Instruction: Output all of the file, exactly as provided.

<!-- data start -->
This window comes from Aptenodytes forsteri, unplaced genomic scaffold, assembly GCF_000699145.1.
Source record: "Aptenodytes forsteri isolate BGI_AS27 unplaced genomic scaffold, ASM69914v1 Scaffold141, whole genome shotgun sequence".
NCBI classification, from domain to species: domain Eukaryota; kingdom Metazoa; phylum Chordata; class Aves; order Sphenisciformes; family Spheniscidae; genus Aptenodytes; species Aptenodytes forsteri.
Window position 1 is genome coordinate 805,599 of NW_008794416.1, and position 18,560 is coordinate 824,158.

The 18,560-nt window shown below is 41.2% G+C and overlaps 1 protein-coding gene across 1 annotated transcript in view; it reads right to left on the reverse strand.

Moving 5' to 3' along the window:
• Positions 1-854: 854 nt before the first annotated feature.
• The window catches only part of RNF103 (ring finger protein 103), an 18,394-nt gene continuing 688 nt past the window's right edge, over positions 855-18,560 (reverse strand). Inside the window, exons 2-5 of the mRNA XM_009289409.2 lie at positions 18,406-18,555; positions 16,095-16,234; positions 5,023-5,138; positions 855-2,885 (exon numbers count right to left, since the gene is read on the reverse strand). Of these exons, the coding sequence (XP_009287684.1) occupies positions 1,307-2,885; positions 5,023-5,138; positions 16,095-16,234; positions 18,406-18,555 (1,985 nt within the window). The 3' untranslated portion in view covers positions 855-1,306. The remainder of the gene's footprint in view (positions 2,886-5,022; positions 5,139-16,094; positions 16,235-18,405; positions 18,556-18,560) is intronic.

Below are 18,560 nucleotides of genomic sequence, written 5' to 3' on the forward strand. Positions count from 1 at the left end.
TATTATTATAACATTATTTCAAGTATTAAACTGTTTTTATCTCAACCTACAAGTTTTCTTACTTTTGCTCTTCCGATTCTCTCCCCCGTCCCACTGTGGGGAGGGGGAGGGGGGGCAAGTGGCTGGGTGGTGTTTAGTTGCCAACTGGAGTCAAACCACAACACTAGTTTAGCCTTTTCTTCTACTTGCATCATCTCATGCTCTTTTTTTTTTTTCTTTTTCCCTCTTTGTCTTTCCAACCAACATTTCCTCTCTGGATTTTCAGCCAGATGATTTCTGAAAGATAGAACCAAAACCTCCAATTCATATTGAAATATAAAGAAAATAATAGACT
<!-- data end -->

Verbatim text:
This window comes from Aptenodytes forsteri, unplaced genomic scaffold, assembly GCF_000699145.1.
Source record: "Aptenodytes forsteri isolate BGI_AS27 unplaced genomic scaffold, ASM69914v1 Scaffold141, whole genome shotgun sequence".
NCBI classification, from domain to species: domain Eukaryota; kingdom Metazoa; phylum Chordata; class Aves; order Sphenisciformes; family Spheniscidae; genus Aptenodytes; species Aptenodytes forsteri.
Window position 1 is genome coordinate 805,599 of NW_008794416.1, and position 18,560 is coordinate 824,158.

The 18,560-nt window shown below is 41.2% G+C and overlaps 1 protein-coding gene across 1 annotated transcript in view; it reads right to left on the reverse strand.

Moving 5' to 3' along the window:
• Positions 1-854: 854 nt before the first annotated feature.
• The window catches only part of RNF103 (ring finger protein 103), an 18,394-nt gene continuing 688 nt past the window's right edge, over positions 855-18,560 (reverse strand). Inside the window, exons 2-5 of the mRNA XM_009289409.2 lie at positions 18,406-18,555; positions 16,095-16,234; positions 5,023-5,138; positions 855-2,885 (exon numbers count right to left, since the gene is read on the reverse strand). Of these exons, the coding sequence (XP_009287684.1) occupies positions 1,307-2,885; positions 5,023-5,138; positions 16,095-16,234; positions 18,406-18,555 (1,985 nt within the window). The 3' untranslated portion in view covers positions 855-1,306. The remainder of the gene's footprint in view (positions 2,886-5,022; positions 5,139-16,094; positions 16,235-18,405; positions 18,556-18,560) is intronic.

Below are 18,560 nucleotides of genomic sequence, written 5' to 3' on the forward strand. Positions count from 1 at the left end.
TATTATTATAACATTATTTCAAGTATTAAACTGTTTTTATCTCAACCTACAAGTTTTCTTACTTTTGCTCTTCCGATTCTCTCCCCCGTCCCACTGTGGGGAGGGGGAGGGGGGGCAAGTGGCTGGGTGGTGTTTAGTTGCCAACTGGAGTCAAACCACAACACTAGTTTAGCCTTTTCTTCTACTTGCATCATCTCATGCTCTTTTTTTTTTTTCTTTTTCCCTCTTTGTCTTTCCAACCAACATTTCCTCTCTGGATTTTCAGCCAGATGATTTCTGAAAGATAGAACCAAAACCTCCAATTCATATTGAAATATAAAGAAAATAATAGACT